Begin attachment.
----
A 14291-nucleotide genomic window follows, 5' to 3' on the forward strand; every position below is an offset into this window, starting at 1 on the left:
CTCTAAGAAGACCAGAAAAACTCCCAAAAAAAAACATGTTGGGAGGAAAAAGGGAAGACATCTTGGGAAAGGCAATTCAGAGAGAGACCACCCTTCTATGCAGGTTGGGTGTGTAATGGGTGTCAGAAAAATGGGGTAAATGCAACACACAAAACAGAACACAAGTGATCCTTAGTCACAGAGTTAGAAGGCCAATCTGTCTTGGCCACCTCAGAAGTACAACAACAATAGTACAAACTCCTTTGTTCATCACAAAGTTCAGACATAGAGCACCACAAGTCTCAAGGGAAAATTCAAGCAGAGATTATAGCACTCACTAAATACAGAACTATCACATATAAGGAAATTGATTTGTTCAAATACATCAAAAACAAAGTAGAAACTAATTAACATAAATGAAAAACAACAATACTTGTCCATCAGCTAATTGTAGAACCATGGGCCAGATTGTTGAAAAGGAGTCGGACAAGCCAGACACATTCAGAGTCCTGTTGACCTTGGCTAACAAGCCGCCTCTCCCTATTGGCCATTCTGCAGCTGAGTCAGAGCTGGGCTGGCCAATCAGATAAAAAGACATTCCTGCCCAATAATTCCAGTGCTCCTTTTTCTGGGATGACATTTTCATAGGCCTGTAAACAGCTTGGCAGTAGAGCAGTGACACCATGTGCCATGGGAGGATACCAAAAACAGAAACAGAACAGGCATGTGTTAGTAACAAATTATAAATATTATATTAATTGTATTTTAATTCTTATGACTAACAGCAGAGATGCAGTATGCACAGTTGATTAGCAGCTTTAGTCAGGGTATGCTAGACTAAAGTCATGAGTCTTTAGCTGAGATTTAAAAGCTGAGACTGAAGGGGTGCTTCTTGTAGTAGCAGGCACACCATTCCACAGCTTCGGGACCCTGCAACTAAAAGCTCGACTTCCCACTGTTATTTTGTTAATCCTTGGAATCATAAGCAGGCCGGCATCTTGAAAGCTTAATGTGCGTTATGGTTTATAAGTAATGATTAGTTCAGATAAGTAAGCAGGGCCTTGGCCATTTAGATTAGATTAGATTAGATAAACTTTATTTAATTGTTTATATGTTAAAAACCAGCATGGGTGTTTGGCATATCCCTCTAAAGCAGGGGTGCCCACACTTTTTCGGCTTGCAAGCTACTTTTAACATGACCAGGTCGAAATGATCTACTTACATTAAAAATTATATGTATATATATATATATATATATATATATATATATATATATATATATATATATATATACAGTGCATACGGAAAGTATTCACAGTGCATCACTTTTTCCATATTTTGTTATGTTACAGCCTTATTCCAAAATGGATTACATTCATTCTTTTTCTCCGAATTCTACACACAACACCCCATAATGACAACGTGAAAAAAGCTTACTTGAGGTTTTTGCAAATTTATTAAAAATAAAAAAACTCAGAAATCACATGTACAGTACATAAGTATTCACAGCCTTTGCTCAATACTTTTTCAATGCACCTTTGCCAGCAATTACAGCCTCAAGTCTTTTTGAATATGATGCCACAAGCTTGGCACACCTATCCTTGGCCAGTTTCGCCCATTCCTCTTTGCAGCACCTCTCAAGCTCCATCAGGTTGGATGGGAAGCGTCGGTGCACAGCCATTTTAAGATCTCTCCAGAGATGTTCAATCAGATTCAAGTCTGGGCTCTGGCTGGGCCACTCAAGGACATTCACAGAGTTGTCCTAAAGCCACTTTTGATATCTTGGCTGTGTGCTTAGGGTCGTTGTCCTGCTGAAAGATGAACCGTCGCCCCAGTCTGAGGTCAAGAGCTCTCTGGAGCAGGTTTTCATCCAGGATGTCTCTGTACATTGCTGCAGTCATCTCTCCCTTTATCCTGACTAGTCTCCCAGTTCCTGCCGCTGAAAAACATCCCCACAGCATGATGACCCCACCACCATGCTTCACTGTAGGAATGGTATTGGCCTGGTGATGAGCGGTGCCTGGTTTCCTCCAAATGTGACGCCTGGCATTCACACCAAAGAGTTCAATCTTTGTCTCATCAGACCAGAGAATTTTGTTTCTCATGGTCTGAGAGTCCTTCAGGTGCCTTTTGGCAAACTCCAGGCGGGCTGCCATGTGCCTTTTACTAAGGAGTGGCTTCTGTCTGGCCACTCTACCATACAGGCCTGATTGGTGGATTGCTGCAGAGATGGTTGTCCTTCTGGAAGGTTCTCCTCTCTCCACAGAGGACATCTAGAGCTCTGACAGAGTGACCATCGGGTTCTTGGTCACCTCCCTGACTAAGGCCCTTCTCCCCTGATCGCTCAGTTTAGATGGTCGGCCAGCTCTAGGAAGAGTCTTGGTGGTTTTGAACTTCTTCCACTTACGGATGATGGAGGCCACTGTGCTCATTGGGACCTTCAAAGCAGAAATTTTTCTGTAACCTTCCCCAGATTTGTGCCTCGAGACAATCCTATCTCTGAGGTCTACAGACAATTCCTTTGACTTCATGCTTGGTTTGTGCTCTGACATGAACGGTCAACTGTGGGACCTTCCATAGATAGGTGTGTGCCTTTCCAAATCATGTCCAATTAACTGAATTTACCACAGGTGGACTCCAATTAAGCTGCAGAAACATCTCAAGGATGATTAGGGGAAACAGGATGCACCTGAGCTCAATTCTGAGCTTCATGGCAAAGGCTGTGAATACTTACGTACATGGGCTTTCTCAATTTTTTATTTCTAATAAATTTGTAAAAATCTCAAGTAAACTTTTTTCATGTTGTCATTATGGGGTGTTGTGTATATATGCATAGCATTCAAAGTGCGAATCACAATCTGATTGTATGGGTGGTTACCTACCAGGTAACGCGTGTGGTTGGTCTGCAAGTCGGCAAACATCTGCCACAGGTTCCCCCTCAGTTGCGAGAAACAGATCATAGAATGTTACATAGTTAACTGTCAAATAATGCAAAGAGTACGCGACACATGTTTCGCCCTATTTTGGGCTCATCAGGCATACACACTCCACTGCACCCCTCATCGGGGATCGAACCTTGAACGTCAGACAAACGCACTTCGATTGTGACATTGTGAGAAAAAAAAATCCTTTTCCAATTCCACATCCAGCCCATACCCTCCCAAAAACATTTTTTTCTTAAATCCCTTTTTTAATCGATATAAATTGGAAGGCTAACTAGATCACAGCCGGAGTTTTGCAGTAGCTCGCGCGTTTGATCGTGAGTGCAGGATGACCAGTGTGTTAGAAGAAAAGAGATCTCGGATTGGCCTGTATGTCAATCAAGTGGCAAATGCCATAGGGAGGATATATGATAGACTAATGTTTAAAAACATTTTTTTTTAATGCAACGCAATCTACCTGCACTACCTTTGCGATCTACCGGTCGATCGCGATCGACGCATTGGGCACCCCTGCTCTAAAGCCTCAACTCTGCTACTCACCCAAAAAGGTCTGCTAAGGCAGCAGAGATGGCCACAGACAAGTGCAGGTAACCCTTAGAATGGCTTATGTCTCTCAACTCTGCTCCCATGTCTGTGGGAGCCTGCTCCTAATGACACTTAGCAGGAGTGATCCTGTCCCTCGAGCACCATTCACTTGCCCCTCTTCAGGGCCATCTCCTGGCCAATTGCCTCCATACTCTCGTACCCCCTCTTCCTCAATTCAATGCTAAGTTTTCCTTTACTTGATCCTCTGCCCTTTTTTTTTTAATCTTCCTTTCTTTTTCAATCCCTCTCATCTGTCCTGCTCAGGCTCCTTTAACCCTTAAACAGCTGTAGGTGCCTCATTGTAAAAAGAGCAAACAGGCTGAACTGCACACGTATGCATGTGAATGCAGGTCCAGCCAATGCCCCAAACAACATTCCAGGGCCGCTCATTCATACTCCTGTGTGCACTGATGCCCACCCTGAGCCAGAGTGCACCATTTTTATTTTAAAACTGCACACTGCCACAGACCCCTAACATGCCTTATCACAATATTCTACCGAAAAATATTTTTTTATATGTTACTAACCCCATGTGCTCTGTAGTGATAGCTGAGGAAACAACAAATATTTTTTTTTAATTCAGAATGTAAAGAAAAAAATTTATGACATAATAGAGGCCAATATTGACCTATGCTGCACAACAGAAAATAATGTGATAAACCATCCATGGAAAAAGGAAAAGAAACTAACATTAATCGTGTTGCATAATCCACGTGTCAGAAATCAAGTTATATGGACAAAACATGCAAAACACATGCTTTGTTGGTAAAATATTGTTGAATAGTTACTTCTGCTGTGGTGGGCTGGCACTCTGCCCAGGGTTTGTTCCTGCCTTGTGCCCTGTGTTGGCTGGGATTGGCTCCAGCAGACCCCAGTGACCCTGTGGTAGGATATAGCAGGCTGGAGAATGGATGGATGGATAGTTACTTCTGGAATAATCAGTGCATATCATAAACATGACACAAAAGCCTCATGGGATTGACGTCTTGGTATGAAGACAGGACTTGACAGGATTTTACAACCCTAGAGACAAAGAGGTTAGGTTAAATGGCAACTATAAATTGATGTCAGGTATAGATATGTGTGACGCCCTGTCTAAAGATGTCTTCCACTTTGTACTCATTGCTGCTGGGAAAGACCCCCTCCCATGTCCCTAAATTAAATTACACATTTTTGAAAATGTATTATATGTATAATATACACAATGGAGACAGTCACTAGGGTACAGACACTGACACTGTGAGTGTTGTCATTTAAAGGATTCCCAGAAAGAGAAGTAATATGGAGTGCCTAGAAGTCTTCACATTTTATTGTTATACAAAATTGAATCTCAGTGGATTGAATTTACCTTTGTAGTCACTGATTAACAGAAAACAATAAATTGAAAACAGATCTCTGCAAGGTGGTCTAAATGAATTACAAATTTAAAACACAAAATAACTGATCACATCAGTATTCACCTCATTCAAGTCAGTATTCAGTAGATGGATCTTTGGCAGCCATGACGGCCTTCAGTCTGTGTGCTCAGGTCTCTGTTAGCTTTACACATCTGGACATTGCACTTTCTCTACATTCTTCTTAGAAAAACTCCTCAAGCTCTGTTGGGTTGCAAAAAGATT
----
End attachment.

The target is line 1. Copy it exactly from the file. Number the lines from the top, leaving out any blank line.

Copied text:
A 14291-nucleotide genomic window follows, 5' to 3' on the forward strand; every position below is an offset into this window, starting at 1 on the left: